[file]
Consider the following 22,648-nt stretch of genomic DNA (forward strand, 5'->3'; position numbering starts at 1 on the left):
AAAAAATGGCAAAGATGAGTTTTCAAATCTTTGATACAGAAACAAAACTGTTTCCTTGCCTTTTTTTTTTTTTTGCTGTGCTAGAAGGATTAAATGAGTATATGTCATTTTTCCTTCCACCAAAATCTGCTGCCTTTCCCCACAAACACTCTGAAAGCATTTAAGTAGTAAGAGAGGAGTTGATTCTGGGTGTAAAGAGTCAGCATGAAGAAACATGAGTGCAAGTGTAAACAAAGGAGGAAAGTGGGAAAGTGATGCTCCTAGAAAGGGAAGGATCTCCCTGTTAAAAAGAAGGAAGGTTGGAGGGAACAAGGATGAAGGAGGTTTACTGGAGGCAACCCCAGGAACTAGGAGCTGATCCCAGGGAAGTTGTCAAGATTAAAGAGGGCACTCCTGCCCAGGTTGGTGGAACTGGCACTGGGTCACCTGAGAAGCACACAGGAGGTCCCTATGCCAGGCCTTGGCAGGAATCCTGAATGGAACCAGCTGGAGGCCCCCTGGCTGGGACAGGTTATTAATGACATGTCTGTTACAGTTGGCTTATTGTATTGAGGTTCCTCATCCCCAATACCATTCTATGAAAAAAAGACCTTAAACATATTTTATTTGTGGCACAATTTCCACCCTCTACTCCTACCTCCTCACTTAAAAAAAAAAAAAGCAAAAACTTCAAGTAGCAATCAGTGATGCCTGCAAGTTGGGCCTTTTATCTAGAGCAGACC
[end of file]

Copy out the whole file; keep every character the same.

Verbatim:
Consider the following 22,648-nt stretch of genomic DNA (forward strand, 5'->3'; position numbering starts at 1 on the left):
AAAAAATGGCAAAGATGAGTTTTCAAATCTTTGATACAGAAACAAAACTGTTTCCTTGCCTTTTTTTTTTTTTTGCTGTGCTAGAAGGATTAAATGAGTATATGTCATTTTTCCTTCCACCAAAATCTGCTGCCTTTCCCCACAAACACTCTGAAAGCATTTAAGTAGTAAGAGAGGAGTTGATTCTGGGTGTAAAGAGTCAGCATGAAGAAACATGAGTGCAAGTGTAAACAAAGGAGGAAAGTGGGAAAGTGATGCTCCTAGAAAGGGAAGGATCTCCCTGTTAAAAAGAAGGAAGGTTGGAGGGAACAAGGATGAAGGAGGTTTACTGGAGGCAACCCCAGGAACTAGGAGCTGATCCCAGGGAAGTTGTCAAGATTAAAGAGGGCACTCCTGCCCAGGTTGGTGGAACTGGCACTGGGTCACCTGAGAAGCACACAGGAGGTCCCTATGCCAGGCCTTGGCAGGAATCCTGAATGGAACCAGCTGGAGGCCCCCTGGCTGGGACAGGTTATTAATGACATGTCTGTTACAGTTGGCTTATTGTATTGAGGTTCCTCATCCCCAATACCATTCTATGAAAAAAAGACCTTAAACATATTTTATTTGTGGCACAATTTCCACCCTCTACTCCTACCTCCTCACTTAAAAAAAAAAAAAGCAAAAACTTCAAGTAGCAATCAGTGATGCCTGCAAGTTGGGCCTTTTATCTAGAGCAGACC